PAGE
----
Across the country, coal mines have been asked by federal officials to "Stand Down for Safety" today - to take time off to go over safety procedures. The unusual national focus on improving mine safety follows, of course, the deaths of 16 West Virginia miners just this year. And it mirrors a time-out for safety Thursday in that state.
But a day of emphasis on safety cannot make up for years of lax mine safety regulation and enforcement by the Bush administration, as detailed in a report released last Tuesday by the Democratic staff of the House Committee on Education and Workforce. The report found that:
The White House has tried to cut the budget of the federal Mine Safety and Health Administration every year but one since 2001, and the agency's coal enforcement staff has fallen by 9 percent in that period.
The number of major fines for safety violations proposed by the MSHA is down 10 percent since 2001; the median amount of those fines is off by 43 percent (compared with the Clinton era); and the number of criminal prosecution referrals has fallen as well.
Since Mr. Bush took office, the agency has withdrawn 18 safety regulations proposed by the Clinton administration, including three - requiring more rescue teams, underground caches of breathing devices and flame-resistant conveyer belts - that specifically might have saved lives in two of the recent West Virginia incidents.
Doubt mining could be safer? Last Monday, the last of 72 Canadian potash miners trapped by an underground fire were rescued unhurt. Credit was given to underground "safe rooms" with stored oxygen and food, where the miners waited out the fire so calmly that some played checkers. Safe rooms aren't a U.S. requirement.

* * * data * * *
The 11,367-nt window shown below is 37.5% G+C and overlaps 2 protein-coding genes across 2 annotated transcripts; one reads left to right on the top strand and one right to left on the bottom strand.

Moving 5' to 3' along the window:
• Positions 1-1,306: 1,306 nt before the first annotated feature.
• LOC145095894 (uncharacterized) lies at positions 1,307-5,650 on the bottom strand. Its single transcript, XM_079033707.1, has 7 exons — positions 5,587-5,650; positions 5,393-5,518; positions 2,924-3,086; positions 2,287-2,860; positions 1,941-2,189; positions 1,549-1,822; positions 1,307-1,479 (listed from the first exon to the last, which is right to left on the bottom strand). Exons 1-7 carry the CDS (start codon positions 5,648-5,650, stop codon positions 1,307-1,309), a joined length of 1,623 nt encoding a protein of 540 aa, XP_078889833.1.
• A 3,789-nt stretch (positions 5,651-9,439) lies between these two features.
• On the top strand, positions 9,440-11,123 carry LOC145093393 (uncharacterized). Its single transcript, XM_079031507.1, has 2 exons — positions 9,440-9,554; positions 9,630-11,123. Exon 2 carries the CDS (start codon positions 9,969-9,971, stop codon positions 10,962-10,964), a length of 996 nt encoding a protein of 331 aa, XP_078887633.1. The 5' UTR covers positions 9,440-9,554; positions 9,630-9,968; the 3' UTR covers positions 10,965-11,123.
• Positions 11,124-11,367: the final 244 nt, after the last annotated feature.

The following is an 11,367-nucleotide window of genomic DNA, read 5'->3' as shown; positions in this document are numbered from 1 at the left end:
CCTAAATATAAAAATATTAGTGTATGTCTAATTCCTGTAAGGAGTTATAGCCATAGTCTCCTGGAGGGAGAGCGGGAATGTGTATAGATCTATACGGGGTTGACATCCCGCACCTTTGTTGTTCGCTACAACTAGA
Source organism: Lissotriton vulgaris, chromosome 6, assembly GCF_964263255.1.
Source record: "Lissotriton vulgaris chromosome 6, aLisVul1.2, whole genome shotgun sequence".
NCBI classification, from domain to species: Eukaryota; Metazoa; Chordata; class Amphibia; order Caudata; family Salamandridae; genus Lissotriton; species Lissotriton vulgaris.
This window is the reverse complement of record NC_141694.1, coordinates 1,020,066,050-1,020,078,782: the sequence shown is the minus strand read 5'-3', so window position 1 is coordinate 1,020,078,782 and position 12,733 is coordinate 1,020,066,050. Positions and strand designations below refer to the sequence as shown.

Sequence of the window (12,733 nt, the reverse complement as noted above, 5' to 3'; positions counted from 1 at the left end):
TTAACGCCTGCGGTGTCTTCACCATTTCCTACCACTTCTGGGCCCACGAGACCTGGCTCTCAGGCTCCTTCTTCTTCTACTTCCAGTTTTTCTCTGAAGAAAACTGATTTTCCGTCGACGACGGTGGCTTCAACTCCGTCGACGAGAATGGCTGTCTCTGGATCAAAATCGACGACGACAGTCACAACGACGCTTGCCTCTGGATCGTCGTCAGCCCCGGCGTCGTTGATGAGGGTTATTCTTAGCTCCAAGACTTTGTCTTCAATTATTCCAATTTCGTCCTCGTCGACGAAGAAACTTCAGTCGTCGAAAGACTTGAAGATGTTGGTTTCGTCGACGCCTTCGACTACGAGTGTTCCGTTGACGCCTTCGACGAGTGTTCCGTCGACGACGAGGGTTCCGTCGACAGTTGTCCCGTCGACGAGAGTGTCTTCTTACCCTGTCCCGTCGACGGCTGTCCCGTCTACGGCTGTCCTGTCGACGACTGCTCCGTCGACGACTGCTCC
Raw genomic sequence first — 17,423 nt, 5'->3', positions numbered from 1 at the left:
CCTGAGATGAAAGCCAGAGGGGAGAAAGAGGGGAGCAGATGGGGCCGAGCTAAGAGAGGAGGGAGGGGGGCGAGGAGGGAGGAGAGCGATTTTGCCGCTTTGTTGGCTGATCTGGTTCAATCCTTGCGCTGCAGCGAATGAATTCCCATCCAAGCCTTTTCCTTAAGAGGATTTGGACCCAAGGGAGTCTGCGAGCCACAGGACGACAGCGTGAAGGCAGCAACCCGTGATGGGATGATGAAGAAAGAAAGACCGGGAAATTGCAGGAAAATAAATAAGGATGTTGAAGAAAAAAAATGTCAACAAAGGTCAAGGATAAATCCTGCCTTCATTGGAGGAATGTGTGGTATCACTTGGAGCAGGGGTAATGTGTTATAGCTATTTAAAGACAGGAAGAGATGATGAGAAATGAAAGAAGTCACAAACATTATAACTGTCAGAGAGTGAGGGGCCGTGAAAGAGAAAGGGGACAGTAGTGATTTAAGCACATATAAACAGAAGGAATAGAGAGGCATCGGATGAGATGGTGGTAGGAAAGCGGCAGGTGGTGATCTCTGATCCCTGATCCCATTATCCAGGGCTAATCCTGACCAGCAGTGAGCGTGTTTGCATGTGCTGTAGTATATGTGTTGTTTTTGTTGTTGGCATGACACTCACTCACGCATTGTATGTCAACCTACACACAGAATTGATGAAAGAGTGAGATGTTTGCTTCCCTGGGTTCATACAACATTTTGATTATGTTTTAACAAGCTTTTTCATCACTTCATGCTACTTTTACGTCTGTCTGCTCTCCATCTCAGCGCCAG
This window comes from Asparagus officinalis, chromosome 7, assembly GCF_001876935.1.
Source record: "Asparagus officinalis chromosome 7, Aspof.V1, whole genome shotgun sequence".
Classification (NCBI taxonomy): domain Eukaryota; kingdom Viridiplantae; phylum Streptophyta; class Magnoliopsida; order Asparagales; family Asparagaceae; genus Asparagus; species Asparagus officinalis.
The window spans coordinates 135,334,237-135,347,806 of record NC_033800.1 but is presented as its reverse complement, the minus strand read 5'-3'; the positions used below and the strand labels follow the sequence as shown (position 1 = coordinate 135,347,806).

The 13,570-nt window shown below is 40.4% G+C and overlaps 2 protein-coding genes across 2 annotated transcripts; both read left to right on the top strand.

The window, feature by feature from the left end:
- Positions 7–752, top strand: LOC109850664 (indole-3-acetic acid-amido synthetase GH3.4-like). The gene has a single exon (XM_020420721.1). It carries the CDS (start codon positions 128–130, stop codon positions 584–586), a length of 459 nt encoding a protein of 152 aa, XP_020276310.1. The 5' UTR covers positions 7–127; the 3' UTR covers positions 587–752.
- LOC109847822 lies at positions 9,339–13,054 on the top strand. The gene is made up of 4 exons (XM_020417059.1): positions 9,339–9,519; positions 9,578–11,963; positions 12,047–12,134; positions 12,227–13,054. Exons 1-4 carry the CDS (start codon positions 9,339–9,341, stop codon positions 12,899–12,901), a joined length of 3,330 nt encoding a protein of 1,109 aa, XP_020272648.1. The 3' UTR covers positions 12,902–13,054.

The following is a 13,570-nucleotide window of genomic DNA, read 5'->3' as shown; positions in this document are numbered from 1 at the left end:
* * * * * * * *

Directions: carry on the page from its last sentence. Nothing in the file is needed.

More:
At Maryland's three active underground coal mines, there are no state safety inspections and the federal agency's record appears mixed. Injuries are down, and there have been no fatalities since 1999. But last year saw a 62 percent increase in violations.
West Virginia just approved laws requiring mines to store more oxygen underground and to equip miners with tracking and communication devices. Similar federal legislation has been introduced. And the MSHA reportedly is revisiting some of the safety proposals dropped this decade.
Beyond better regulations, however, the MSHA is unlikely to become a tougher watchdog as long as it is run by appointees from the mining industry, such as Richard Stickler, a former coal company executive nominated by President Bush to lead the agency. At a Senate nomination hearing last week, Mr. Stickler was quoted as saying current mine safety laws are "adequate." That's cause enough for his nomination to be withdrawn. The agency needs a stronger safety advocate to reverse its direction.